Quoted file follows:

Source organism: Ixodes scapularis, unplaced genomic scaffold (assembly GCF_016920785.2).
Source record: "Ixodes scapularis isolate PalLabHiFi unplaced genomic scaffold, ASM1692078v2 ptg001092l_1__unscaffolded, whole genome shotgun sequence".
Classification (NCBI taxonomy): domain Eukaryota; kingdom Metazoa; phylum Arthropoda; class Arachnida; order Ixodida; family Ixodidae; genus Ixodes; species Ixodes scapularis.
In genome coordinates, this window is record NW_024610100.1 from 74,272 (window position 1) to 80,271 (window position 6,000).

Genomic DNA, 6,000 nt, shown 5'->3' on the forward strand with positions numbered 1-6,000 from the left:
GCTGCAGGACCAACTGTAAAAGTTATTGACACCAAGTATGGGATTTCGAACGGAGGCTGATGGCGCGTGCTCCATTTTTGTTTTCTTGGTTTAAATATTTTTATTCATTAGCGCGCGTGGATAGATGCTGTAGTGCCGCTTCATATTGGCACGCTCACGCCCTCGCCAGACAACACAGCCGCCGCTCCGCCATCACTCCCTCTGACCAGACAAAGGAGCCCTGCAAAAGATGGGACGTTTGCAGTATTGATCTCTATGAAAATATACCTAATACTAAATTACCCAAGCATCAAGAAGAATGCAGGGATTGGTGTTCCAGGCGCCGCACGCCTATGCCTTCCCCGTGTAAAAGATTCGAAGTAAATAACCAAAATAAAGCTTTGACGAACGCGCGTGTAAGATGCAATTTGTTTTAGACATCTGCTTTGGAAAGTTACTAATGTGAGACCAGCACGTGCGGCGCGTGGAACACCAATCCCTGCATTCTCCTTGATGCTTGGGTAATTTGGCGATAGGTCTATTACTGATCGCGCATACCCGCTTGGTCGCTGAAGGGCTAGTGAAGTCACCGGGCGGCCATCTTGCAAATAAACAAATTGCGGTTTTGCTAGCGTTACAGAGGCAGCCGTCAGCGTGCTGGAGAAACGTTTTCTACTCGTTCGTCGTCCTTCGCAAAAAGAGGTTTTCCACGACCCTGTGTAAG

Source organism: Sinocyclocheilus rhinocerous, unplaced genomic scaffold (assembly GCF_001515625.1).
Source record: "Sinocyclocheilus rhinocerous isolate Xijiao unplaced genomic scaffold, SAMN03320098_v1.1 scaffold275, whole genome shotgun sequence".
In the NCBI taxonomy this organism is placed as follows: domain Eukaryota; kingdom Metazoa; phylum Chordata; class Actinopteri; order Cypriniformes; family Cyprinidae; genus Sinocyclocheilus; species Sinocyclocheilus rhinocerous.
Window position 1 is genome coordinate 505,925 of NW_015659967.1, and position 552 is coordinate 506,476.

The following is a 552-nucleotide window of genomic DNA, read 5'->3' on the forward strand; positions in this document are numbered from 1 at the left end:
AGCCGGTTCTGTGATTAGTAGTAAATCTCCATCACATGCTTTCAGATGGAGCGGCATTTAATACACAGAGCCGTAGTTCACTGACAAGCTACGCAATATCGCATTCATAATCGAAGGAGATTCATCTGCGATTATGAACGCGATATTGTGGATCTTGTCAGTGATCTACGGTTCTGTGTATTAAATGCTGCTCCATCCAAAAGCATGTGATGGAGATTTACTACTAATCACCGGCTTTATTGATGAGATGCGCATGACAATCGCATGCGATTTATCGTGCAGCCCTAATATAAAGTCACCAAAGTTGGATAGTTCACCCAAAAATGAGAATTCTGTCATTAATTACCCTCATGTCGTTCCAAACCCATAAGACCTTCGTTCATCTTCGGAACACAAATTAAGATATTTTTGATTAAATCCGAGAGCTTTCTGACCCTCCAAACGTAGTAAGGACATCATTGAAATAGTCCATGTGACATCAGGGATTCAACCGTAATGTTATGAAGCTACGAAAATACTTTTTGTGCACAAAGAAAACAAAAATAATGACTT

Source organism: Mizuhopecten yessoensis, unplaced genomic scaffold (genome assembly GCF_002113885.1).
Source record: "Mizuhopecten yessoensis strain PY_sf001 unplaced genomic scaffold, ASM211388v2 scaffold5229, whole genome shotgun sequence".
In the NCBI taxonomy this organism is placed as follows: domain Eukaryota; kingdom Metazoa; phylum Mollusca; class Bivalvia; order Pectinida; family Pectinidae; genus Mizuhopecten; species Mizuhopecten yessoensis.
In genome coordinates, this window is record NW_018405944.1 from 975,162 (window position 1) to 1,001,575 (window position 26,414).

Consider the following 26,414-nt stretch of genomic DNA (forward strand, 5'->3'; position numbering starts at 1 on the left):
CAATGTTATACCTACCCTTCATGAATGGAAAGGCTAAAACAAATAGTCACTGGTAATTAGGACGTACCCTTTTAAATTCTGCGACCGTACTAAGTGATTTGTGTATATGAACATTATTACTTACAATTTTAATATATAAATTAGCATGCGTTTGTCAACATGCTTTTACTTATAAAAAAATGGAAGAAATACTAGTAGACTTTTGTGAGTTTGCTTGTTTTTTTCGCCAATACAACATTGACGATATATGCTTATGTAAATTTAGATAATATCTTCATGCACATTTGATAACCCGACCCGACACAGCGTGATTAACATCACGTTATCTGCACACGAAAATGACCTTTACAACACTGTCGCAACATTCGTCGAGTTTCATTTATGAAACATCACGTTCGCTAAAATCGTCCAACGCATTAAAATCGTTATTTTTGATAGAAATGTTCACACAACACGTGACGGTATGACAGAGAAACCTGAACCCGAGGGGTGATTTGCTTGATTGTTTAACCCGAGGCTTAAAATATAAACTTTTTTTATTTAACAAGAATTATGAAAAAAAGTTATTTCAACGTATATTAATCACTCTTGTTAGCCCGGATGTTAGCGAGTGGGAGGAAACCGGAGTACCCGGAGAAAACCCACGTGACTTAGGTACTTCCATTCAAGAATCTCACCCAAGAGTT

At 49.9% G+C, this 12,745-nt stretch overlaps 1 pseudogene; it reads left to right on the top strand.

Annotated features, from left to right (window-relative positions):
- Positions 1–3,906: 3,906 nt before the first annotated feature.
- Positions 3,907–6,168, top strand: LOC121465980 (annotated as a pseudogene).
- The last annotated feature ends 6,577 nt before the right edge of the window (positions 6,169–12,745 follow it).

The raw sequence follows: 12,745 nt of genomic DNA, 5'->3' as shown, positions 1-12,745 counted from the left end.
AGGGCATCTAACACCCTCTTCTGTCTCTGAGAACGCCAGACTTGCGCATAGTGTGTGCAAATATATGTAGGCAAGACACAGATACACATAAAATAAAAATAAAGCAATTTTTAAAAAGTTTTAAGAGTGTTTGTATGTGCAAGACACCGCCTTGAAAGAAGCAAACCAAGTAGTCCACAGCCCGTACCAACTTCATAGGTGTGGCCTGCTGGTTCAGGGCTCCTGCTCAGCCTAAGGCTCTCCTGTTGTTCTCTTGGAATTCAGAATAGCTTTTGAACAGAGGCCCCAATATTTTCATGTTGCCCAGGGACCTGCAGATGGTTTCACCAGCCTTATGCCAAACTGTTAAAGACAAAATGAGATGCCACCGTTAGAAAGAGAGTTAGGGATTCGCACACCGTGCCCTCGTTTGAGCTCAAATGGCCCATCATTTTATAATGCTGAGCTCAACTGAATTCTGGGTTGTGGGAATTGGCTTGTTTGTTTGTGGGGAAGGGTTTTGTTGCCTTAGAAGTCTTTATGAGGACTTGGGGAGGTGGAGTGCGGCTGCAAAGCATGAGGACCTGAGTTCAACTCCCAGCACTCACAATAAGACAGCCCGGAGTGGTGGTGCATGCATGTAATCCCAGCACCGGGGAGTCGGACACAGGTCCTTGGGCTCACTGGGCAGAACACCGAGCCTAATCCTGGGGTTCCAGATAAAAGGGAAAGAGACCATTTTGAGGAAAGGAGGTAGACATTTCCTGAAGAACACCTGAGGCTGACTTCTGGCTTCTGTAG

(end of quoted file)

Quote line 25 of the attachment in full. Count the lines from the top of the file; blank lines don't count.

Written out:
AGGGCATCTAACACCCTCTTCTGTCTCTGAGAACGCCAGACTTGCGCATAGTGTGTGCAAATATATGTAGGCAAGACACAGATACACATAAAATAAAAATAAAGCAATTTTTAAAAAGTTTTAAGAGTGTTTGTATGTGCAAGACACCGCCTTGAAAGAAGCAAACCAAGTAGTCCACAGCCCGTACCAACTTCATAGGTGTGGCCTGCTGGTTCAGGGCTCCTGCTCAGCCTAAGGCTCTCCTGTTGTTCTCTTGGAATTCAGAATAGCTTTTGAACAGAGGCCCCAATATTTTCATGTTGCCCAGGGACCTGCAGATGGTTTCACCAGCCTTATGCCAAACTGTTAAAGACAAAATGAGATGCCACCGTTAGAAAGAGAGTTAGGGATTCGCACACCGTGCCCTCGTTTGAGCTCAAATGGCCCATCATTTTATAATGCTGAGCTCAACTGAATTCTGGGTTGTGGGAATTGGCTTGTTTGTTTGTGGGGAAGGGTTTTGTTGCCTTAGAAGTCTTTATGAGGACTTGGGGAGGTGGAGTGCGGCTGCAAAGCATGAGGACCTGAGTTCAACTCCCAGCACTCACAATAAGACAGCCCGGAGTGGTGGTGCATGCATGTAATCCCAGCACCGGGGAGTCGGACACAGGTCCTTGGGCTCACTGGGCAGAACACCGAGCCTAATCCTGGGGTTCCAGATAAAAGGGAAAGAGACCATTTTGAGGAAAGGAGGTAGACATTTCCTGAAGAACACCTGAGGCTGACTTCTGGCTTCTGTAG